Pop punk is an inherently self-centered genre. Historically, the music has immersed itself in the most banal of subject matter, sometimes ironically, but most often earnestly. This sort of self-absorption is welcome in small doses, but as the years pass, it’s proper to yearn for something more.
The Wonder Years have served as the flagship band for a new, much more existentially reflective brand of pop punk that has risen to popularity in recent years. Their three-album arc of The Upsides (2010), Suburbia, I’ve Given You All and Now I’m Nothing (2011) and The Greatest Generation (2013) told the story of coming to terms with self in early adulthood and finding one’s place in a world of confusion.
Those themes struck a chord with a substantial audience that shared in the experience, giving way to a new community of pop punk faithful. Nevertheless, ideas of hazy-eyed post-suburban reflection still live within a sheltered bubble that offers a convenient protection from greater trials and injustices that plague the world around us. Maybe that journey was necessary for us all to arrive at this point alongside the band.
No Closer to Heaven is the most challenging and important work that The Wonder Years have created. Yes, the band expands another step further in their progression towards gritty pop punk bliss, but the real story here is the band’s decision to turn away from the mirror and set their eyes upon the world around them.
The band’s sobering collective opening refrain of “We’re no saviors if we can’t save our brothers” sets the tone for a completely new path. Indeed, not only does the idea permeate the entirety of the record, the line itself is repeated at moments throughout. Who are our brothers? Vocalist Dan “Soupy” Campbell spins his personal experiences into nebulous stories that could apply to almost anyone, but at their most basic level, these are accounts of the fellow humans around us.
In surprising fashion, Campbell tackles subjects like class, violence and the need for social reform with as much grace as ever. These songs never feel disingenuous – instead it feels like a logical transition for someone ready to acknowledge the pain around them. On “I Don’t Like Who I Was Then”, Campbell belts a chorus of resolve, singing, “I think I’m growing into someone you could trust / I want to shoulder the weight until my back breaks / I want to run until my lungs give up”.
On a few tracks, Campbell becomes reflective on larger issues after pondering simple events – the death of a bird on “Cardinals” or a lift from a friend on “Thanks for the Ride”. At other times, he goes straight for the jugular without apology. No song captures this better than “Stained Glass Ceilings”, a powerful track with Jason Butler of letlive. about the societal evils that keep cycles of racial hate and violence alive.
“John Wayne with a god complex tells me to buy a gun / Like shooting a teenage kid is gonna solve any problems”, Campbell seethes before Butler adds, “It’s black or white and sometimes black and blue / It’s something we’re all born into”. These moments are a far cry from the confines of suburban existential crisis that have been the hallmark of The Wonder Years’ career. On “I Wanted So Badly to be Brave”, Campbell declares solidarity with a victimized friend: “You weren’t born my brother, but you’re gonna die that way”.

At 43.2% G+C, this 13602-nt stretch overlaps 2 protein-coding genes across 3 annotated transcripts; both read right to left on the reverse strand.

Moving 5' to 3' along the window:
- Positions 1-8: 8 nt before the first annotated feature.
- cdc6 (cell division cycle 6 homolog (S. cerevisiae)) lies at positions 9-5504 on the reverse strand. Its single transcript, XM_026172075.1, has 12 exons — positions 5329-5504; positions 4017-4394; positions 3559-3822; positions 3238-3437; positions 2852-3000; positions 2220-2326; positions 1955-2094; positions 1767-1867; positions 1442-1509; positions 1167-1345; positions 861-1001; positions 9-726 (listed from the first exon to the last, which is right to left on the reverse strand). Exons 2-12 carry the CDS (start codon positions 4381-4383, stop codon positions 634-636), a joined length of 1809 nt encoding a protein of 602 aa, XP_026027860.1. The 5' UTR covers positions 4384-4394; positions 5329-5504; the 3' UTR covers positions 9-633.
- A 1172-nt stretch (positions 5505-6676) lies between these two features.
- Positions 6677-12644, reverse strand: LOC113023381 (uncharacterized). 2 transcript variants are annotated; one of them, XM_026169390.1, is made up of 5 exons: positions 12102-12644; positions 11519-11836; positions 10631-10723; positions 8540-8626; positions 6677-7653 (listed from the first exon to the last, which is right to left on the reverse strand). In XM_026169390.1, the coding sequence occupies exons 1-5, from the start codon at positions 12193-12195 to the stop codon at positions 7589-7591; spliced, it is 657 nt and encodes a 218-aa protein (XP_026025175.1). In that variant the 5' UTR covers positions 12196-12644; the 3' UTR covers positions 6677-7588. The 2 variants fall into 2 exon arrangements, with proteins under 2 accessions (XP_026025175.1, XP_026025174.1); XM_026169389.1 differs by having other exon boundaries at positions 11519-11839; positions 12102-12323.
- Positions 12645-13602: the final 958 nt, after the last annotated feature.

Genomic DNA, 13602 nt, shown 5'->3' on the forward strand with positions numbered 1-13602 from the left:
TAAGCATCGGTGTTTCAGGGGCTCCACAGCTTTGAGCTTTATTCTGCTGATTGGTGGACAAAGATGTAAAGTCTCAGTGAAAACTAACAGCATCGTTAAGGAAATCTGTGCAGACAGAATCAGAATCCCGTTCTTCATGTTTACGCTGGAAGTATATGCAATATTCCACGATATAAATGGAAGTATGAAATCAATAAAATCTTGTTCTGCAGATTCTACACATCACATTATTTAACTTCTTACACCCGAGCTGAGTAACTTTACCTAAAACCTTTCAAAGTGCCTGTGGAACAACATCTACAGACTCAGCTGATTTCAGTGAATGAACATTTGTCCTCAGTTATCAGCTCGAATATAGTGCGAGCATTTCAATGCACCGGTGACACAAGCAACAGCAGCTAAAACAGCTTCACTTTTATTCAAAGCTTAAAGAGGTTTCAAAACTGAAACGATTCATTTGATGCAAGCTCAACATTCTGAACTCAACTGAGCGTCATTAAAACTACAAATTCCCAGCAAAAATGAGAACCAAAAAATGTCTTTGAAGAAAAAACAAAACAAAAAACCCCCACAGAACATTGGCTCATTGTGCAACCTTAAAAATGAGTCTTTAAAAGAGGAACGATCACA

For all of the band’s newly focused determination, no song captures it as well as “Cigarettes & Saints”, a painful lament about a friend lost to drugs. By the time the song builds to it’s manic conclusion, capped with Soupy’s cry of, “We put our faith in you – you turned a profit”, the track has become much more than a critique of the pharmaceutical companies that play a role in such tragedies. It’s a raging anthem against corrupt systems of all kinds.
From a strictly sonic standpoint, No Closer to Heaven has The Wonder Years’ signature all over it, with a few new tricks thrown in for good measure. An ample soundtrack to the record’s theme, the band adds subtle touches to round out the songs. Delicate keyboards on “You in January” highlight a blissful track, while the sharp opening riff on “Palm Reader” adds an extra edge to the song.
There aren’t “fast songs” and “slow songs” on No Closer to Heaven as much is there is a constant movement, with each tempo change highlighting the song’s purpose. The Greatest Generation was chock full of instantly classic melodies that walked hand-in-hand with the weighty subject matter. The melodies on this record aren’t as instantly obvious, but with each listen, the notes make more and more sense within the context of the song. This is the sound of a maturing band.
On “A Song for Ernest Hemmingway”, Campbell contemplates the author’s experience of reading of his own death in the morning newspaper, singing, “I bet it was freeing to know / When you destroy everything worth chasing / There’s nowhere left to go”. If the devil in Soupy’s bloodstream still exists, he’s fighting like hell to not let its grasp shape his ability to take another step forward.
Campbell claims to not believe in heaven. He also admits to taking joy in imagining its existence as a place of peace for those that have none on this earth. No Closer to Heaven acknowledges how far we are from having that place of peace, but longs for its existence. Asking questions about how in the hell we get there is the only logical starting place. The Wonder Years are doing just that.
by Kiel Hauck
Kiel Hauck is the editor in chief at It’s All Dead. Over the past decade, he has been a contributor for multiple online and print publications and was most recently an editor at PopMatters. Kiel currently resides in Indianapolis, IN with his wife and their imaginary pet, Hand Dog. You can follow him on Twitter.